Referring now to FIG. 10, the clamping assemblies 101 are adapted to move in a horizontal direction 1000 along the frame structure 109. The clamping assemblies 101 may be able to move in a vertical direction 1100, a horizontal direction 1000, or both directions 1000, 1100 with respect to the frame structure 109 as diagramed in FIG. 11. The ability to move in a horizontal direction 1000 and vertical direction 1100 along the frame structure 109 may add versatility to the clamping assemblies 101 by accommodating the gripping of objects 110 of varying sizes, shapes, and lengths. FIG. 11 further diagrams shows that the clamping assemblies 101 may rotate with respect to the frame structure 109. This may add more versatility to the clamping assemblies 101 by allowing the clamping assemblies 101 to grip an object 110 positioned at an angle with respect to the frame structure 109 or an object 110 comprising a bend.

Referring to FIG. 12, the clamping assembly 101 may comprise a sensor 112 selected from the group consisting of torque sensors, pressure sensors, position sensors, strain sensors, optical sensors, sonic sensors, seismic sensors, acoustic sensors, inductive sensors, capacitive sensors, magnetic sensors, temperature sensors, vibrations sensors, sway sensors, smart sensors, and weight sensors. The sensor 112 may be attached on the jaws 301, the power source 114, or the frame structure 109. A torque sensor (not shown) may be used to determine if the clamping assembly 101 has a sufficient grip on the clamped object 110. A smart sensor (not shown) may be made of a smart material. A “Smart material” is a material that changes either its mechanical, electrical, or magnetic properties due to some change in its external environment. A smart sensor may be used to determine if a good grip has been made by determining the amount of stress along the jaws 301. The measured value of stress may then be analyzed with known values to determine the amount of force the jaws 301 are applying around the clamped object 110. A smart sensor 112 may also be useful in determining the position of the object 110 when held within the jaws 301. If the object 110 is not held in a proper position within the jaws 301, the sensors 112 may measure a larger amount of stress along the jaws 301 than would be expected which may signal that a bad grip has been made.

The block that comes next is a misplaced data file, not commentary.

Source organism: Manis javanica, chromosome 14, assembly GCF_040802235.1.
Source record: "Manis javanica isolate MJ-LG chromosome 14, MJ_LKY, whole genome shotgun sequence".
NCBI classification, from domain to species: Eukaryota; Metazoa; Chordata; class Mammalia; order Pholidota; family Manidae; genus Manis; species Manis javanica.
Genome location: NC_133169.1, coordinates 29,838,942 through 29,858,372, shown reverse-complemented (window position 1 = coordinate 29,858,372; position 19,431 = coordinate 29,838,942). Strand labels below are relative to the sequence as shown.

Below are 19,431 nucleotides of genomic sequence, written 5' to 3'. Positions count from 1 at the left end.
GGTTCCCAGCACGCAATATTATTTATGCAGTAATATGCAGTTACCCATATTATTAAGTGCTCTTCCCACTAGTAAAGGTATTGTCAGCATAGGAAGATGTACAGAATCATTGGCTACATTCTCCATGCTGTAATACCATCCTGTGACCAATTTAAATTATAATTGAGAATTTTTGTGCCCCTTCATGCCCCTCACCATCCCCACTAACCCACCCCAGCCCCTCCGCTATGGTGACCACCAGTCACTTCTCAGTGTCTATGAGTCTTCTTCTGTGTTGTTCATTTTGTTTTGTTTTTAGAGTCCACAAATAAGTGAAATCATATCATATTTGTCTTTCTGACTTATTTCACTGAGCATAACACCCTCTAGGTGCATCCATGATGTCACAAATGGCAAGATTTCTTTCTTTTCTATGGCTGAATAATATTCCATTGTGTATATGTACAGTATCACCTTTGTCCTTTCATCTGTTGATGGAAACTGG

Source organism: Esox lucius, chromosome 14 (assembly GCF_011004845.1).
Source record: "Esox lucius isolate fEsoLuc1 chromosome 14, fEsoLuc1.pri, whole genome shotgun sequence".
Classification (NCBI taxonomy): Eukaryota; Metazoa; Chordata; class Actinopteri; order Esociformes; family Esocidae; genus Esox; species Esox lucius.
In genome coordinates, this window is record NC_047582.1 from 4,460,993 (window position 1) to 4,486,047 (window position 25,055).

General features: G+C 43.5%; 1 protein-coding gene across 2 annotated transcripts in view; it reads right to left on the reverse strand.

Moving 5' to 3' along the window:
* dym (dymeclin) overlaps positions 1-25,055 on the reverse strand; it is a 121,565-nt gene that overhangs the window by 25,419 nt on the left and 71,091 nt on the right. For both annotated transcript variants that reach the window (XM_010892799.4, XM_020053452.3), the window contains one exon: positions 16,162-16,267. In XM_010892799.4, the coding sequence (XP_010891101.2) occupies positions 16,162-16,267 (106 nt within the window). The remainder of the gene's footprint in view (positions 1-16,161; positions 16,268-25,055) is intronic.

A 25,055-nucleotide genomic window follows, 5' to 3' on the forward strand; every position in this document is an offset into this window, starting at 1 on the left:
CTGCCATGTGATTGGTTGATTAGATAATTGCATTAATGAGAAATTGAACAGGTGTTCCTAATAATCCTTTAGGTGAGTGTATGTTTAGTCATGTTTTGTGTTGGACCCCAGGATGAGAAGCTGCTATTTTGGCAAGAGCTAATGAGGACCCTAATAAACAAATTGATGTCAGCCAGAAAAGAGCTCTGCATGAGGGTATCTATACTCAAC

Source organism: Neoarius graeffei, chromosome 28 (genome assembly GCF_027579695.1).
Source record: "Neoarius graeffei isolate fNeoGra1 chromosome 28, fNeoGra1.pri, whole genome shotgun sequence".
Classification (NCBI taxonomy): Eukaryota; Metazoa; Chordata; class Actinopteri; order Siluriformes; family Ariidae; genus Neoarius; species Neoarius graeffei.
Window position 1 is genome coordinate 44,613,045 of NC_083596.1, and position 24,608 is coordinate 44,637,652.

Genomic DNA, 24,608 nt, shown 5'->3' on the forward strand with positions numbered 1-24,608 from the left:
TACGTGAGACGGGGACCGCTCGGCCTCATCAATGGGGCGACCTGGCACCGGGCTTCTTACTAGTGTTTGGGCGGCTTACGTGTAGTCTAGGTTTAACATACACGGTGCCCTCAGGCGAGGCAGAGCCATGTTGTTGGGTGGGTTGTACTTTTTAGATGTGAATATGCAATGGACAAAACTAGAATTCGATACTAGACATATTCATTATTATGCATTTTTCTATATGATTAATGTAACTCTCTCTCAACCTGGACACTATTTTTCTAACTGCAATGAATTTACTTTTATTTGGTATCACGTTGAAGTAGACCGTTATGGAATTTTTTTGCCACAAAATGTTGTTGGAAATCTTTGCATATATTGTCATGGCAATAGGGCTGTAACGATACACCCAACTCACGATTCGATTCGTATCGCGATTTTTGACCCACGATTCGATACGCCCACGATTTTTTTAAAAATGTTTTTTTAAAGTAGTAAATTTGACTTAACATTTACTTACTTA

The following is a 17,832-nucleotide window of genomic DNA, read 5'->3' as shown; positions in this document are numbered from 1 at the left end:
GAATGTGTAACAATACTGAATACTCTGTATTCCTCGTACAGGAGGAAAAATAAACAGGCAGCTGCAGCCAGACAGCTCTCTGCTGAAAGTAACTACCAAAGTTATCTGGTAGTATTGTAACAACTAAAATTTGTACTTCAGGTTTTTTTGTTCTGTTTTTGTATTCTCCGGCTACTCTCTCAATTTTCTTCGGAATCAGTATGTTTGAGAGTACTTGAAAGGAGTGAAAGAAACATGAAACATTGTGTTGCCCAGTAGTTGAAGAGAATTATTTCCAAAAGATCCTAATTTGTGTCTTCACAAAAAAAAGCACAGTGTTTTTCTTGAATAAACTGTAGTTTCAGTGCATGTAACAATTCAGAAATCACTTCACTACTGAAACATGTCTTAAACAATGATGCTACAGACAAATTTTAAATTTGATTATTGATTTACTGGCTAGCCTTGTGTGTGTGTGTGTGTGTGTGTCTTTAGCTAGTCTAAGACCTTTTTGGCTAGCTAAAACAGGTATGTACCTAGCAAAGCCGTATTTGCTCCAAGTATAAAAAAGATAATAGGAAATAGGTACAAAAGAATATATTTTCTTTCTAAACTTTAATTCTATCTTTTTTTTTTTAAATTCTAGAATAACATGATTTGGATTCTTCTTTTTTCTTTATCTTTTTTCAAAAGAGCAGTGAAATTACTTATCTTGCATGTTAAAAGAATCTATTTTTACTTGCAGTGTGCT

A pressure sensor 112 may also be used to find the amount of force applied to the clamped object 110. An optical sensor 112 may be used to determine the distance of the object 110 relative to the clamping assembly 101. A laser (not shown) may send out a beam of light 1201 and an optical sensor 112 may receive the reflected light which may then be processed to determine the distance 1202 the object 110 is relative to the clamping assembly 101. Acoustic, sonic and seismic sensor may be used to determine the relative position of the clamping assembly 101 with respect to the object 110 by sending a signal out and processing the reflections. Inductive and capacitive sensors may be used to determine if the object 110 is positioned within the jaws 301 far enough to get a good grip by measuring the change in capacitance or inductance that may result when the object 110 to be clamped is within the jaws 301. A sensor 112 may be used in accordance with the jaws 301 to determine the width of the object 110. It is believed that a variety of sensors may be used in a variety of ways and the above reference to certain uses for certain sensors is not meant to limit their scope relating to the present invention.

Referring to FIG. 13, the clamping assembly 101 may comprise a control unit 113 selected from the group consisting of integrated circuits, microprocessor chips and field-programmable gate array's (FPGA's). The clamping assembly 101 may comprise at least a portion of a closed loop system. The at least portion of the closed loop system may comprise elements selected from the group consisting of sensors 112, control units 113, transmission mediums (not shown), power sources 114, actuators (not shown), indicators 1400, 1401 (see FIG. 14), and memory 115.